onchocerca volvulus

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Onchocerca volvulus River Blindness:

Onchocerca volvulus River Blindness


Overview Onchocerca volvulus : is a large worm that inhabits the lymphatic and subcutaneous tissues. Onchocerca volvulus causes a disease known as Onchocerciasis, but is more commonly known as River blindness. Causes disfigurement and blindness.


Classification Kingdom: Animalia Phylum: Nematoda Class: Secernentea Order : Spirurida Family : Onchocercidae Genus : Onchocerca Species : O.volvulus

Origin and Hosts:

Origin and Hosts Black Fly Humans Is a major vector of Onchocerca volvulus in Africa. Are the only natural definitive host for O. volvulus.

Geographical Location:

Geographical Location Africa Saudi Arabia Guatemala Mexico Venezuela Columbia

Geographical Location:

Geographical Location

Geographical Location:

Geographical Location

PowerPoint Presentation:

Microfilariae ( microscopic larvae ) are found in the subcutaneous tissue . Subcutaneous layer/tissue: This is the third of three layers. It contains fat, connective tissue, and houses larger blood vessels and nerves. It plays an important role in regulating the temperature of the skin and body.


Morphology 19-42cm long. 130-210µm wide. Posterior end is curled ventrally. Microfilariae are unsheathed. 33.5-50cm long. 270-400µm wide. Genital organ right behind the posterior end of the esophagus. These worms are usually found knotted together in pairs or groups in subcutaneous tissues. They are slender and blunt at both ends. They have two circles of four papillae each surround the mouth, and the lips and buccal capsule are absent. The esophagus is not conspicuously divided . Male Female

Adult O. volvulus worms (arrows) seen in a skin nodule.:

Adult O. volvulus worms (arrows) seen in a skin nodule. Microfilariae , a pre-larval form of O. volvulus in a skin nodule.

Life Cycle Overview:

Life Cycle Overview The black flies breed in fast flowing water and streams. When a Black fly bites an infected person, microfilariae are transferred from the person to the fly. Between 1-3 weeks the microfilariae develop in the fly and become infective larvae. These are passed to the human host and the larvae migrate to subcutaneous tissue, form nodules and slowly mature into adult worms Onchocerciasis is transmitted person to person through the bites of Simulium black fly vectors.


Pathogenesis The adult worms and the microfilariae contribute to the pathogenesis of onchocerciasis. Adults are the least pathogenic, mostly causing subcutaneous nodules called onchocercomas.


Adults Adults are the least pathogenic and usually cause no symptoms, but sometimes they cause the growth of subcutaneous nodules called onchocercomas . These nodules cause disfigurement and a person may have 1-over 100. Loss of skin elasticity causes the Hanging groin which is known as a true elephantiasis.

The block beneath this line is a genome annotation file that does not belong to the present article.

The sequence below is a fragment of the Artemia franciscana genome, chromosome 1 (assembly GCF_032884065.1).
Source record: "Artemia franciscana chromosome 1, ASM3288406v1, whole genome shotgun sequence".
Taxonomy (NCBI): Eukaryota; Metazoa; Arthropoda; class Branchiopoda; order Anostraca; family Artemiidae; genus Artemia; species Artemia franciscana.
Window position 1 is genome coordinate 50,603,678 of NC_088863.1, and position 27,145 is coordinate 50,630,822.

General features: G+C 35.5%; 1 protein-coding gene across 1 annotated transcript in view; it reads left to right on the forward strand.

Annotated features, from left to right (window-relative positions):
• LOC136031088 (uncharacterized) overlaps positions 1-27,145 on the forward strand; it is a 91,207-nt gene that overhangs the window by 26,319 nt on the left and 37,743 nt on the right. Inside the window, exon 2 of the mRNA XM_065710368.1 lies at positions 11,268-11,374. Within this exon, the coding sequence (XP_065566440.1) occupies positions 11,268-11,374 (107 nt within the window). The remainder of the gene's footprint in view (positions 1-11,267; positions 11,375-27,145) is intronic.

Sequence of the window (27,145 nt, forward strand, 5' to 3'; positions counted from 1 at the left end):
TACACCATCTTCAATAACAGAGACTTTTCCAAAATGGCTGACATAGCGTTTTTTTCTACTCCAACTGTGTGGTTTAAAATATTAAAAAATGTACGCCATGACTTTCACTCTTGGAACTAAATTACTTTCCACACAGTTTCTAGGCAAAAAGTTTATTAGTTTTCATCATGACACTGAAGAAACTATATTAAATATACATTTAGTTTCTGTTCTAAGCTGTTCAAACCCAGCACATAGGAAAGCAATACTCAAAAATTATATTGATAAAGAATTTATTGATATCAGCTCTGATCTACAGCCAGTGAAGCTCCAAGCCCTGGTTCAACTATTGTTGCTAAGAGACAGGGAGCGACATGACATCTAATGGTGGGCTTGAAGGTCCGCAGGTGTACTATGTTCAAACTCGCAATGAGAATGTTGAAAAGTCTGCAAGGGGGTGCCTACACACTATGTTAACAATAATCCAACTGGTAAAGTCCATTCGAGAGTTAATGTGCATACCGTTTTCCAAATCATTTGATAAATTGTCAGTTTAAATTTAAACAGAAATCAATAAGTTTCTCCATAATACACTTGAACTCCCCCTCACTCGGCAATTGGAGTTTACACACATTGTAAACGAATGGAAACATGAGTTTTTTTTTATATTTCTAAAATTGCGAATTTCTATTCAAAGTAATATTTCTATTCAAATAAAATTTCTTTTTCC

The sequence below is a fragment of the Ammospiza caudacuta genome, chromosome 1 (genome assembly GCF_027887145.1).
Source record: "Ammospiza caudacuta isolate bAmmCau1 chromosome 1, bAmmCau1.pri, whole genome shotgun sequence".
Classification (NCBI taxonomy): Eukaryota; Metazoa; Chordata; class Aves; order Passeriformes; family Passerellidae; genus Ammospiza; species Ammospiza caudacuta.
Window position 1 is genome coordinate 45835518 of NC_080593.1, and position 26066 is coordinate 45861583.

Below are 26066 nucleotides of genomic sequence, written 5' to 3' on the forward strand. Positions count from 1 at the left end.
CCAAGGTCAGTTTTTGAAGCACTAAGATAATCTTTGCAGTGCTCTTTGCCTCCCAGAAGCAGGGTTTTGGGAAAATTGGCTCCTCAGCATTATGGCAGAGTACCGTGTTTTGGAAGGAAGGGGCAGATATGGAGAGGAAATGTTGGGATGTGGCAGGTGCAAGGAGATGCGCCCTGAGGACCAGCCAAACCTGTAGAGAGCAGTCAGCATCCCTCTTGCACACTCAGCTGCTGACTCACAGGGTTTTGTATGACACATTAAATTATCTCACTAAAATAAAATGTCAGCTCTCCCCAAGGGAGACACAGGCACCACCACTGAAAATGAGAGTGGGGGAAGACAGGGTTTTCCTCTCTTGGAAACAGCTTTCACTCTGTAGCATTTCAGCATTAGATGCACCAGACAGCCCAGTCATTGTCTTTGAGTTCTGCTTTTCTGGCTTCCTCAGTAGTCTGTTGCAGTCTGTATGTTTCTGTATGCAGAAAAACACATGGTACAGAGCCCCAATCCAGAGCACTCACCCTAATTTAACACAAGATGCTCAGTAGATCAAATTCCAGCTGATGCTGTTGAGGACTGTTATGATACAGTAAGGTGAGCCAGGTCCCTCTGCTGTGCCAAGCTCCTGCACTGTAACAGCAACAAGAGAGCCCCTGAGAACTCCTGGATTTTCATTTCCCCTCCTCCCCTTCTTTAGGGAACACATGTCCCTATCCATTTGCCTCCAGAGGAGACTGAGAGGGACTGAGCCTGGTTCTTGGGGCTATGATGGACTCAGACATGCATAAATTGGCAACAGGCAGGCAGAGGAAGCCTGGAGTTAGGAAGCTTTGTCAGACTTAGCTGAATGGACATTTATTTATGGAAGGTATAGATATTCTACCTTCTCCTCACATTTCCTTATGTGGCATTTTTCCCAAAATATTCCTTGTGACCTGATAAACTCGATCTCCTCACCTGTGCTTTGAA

Microfilariae :

Microfilariae Live microfilariae have little inflammatory response but the degenerating juveniles in the skin cause a severe dermatitis. The first dermatitis symptom is intense itching, secondary bacterial infection, abnormal pigmentation of the skin. Next thickening, discoloration, and cracking of the skin called lichenification.

Eye Lesions:

Eye Lesions The worst complication of onchocerciasis involve the eyes. Eye lesions may take years to develop, but in Central America it develops early because of the worms concentrated in the head. Live microfilariae find the eye and do little, but when they die is the problem. The death causes the Wolbachia bacteria, and that causes a huge inflammatory and immune reaction. This causes the most important reason of blindness, which is sclerosing (scarring) keratitis, a hardening inflammation of the cornea.

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Eye Lesions

Diagnosis and Treatment:

Diagnosis and Treatment The best method for diagnosis is finding microfilariae in bloodless skin snips. A small piece of skin is raise with a needle and clipped with a razor or scissors.


Prevention Insecticides. Vector Control. Chemotherapy. Has prevented 125,000-200,000 people from going blind, and 30 million from ocular and skin lesions.


Book : Roberts, Larry S. and Jr. John Janovy . Foundations of Parasitology . 8 th Edition. November 30 th , 2008. Website: http://www.dpd.cdc.gov/dpdx/HTML/Filariasis.htm http://www.uniteforsight.org/course/riverblindness.php References:

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